Vivid Live Studio Parties


Vivid Live Studio Parties

by Cat Strom.
Photo Credits: Jordan Munns.


Vivid Sydney commissioned Sam Whiteside, a visual art designer behind the massively successful Soft Centre Festival, to design a site-specific lighting rig for a run of shows at The Studio, a key venue in this year’s annual festival.


The Studio lies hidden beneath the iconic Sydney Opera House and had been converted into an immersive space to host some of the world’s leading underground electronic artists. Sam created a unique lighting design for The Studio, where light would emanate from every corner of the room to rain down onto the discerning audience.



To bring Sam’s design to life, he engaged David Fairless from Colourblind to be the programmer and operator for the event. After reviewing the proposed lighting rig for the room, David wasted no time getting to work on the project.

Instead of a single front-facing stage, Sam formed a composition of fixtures around the entire room to wrap around the audience. The aim of the design was to capitalise on every component in the room to create an omni-directional lighting rig.



Having such an encompassing lighting rig gave David freedom to program a show not limited to the confines of a standard stage and overhead truss. A highlight of the programming process was using the density of fixtures to create unconventional shapes and vortexes above the crowd.

By pairing fixtures that were parallel with one another across the room, an intensity chase was applied to the beams from either fixture to create a single robust beam. This effect was then multiplied by every fixture in the space to create layered grids leading up to the ceiling. Sam and David paired the gobo wheel of the fixture with some ultra-pan and tilt settings to be able to match the Claypaky Sharpys together so that the single beam look was flawless, without any other light spilling outside of the beam.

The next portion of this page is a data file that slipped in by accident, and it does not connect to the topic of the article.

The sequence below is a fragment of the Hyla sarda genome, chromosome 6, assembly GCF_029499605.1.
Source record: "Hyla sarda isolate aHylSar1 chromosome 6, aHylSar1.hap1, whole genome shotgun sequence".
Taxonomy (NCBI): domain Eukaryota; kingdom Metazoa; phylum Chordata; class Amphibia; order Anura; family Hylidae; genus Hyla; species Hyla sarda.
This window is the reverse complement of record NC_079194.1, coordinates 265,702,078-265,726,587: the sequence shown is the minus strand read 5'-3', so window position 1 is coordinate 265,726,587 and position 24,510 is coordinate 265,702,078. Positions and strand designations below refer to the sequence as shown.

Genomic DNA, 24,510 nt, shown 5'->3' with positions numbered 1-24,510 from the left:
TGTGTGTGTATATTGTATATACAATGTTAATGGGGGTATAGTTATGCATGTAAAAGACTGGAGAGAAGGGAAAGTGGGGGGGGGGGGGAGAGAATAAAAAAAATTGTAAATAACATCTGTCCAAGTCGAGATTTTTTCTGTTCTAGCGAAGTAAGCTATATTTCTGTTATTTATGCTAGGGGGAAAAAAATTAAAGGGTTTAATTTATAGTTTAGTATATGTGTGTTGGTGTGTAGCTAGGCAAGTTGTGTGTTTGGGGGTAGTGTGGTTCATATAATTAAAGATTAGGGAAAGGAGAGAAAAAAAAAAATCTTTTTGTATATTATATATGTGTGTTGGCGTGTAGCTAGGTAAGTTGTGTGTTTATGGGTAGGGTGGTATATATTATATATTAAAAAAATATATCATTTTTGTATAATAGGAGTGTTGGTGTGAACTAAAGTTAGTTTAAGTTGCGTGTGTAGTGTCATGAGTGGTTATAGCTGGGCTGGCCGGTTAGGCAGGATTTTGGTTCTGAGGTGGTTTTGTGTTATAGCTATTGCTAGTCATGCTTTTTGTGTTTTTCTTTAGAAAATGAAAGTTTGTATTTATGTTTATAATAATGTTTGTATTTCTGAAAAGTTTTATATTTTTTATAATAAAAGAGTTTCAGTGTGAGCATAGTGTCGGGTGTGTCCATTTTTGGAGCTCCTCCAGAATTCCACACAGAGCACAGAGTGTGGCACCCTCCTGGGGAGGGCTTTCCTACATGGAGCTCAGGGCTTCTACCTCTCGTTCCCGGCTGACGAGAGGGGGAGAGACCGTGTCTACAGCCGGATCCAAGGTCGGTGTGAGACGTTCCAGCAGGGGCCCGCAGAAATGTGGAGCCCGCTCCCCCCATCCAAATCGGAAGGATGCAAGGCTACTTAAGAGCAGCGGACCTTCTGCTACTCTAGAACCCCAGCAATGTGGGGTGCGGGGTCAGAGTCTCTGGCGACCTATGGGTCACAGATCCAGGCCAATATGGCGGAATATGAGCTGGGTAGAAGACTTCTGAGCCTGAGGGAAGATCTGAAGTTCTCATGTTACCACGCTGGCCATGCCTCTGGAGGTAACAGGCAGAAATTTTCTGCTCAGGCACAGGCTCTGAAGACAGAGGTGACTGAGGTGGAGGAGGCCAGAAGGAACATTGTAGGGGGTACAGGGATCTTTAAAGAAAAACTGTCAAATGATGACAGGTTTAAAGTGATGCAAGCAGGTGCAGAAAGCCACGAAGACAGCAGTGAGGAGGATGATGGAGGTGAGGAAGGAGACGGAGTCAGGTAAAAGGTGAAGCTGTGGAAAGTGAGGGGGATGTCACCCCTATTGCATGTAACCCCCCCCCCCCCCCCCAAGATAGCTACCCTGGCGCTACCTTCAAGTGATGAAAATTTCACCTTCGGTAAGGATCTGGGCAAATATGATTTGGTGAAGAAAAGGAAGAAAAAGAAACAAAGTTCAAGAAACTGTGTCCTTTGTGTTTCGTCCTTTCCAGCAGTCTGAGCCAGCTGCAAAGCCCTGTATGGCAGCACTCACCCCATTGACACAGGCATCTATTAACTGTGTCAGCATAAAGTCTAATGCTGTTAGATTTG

David bit-mapped the rig so that there were interchangeable intensity effect looks on top of the single beams. As the events ran over two weekends, Dave was able to develop initial programmed effects over the duration of the exhibition into a fully realised lighting performance.

Sam challenged David by requesting unique movement forms to be created that reflected in the programming. “It was the first time I was given a four-wall design,” said David.

“I’ve worked with Sam on previous tours and installations before, but it was the first time bringing his sole vision to life. It was a new endeavour to program with the purpose of showcasing the design of the room and to not focus on a stage show.

“I loved the creative process behind the project and would really like to program a rig like that again where the emphasis was on the cohesive match between sound, space, and light.”

The installation utilised 60 Claypaky Sharpy, 4 Sharpy Lasers from Oracle Lasers, 1 6w Laser and an array of GLP X4 Bar10. It ran between May and June and saw acts including A Guy Called Gerald, Laurel Halo, Nye In The Park, John Talabot, and Moritz VO come through the room.







CX Magazine – July 2019   Entertainment technology news and issues for Australia and New Zealand – in print and free online
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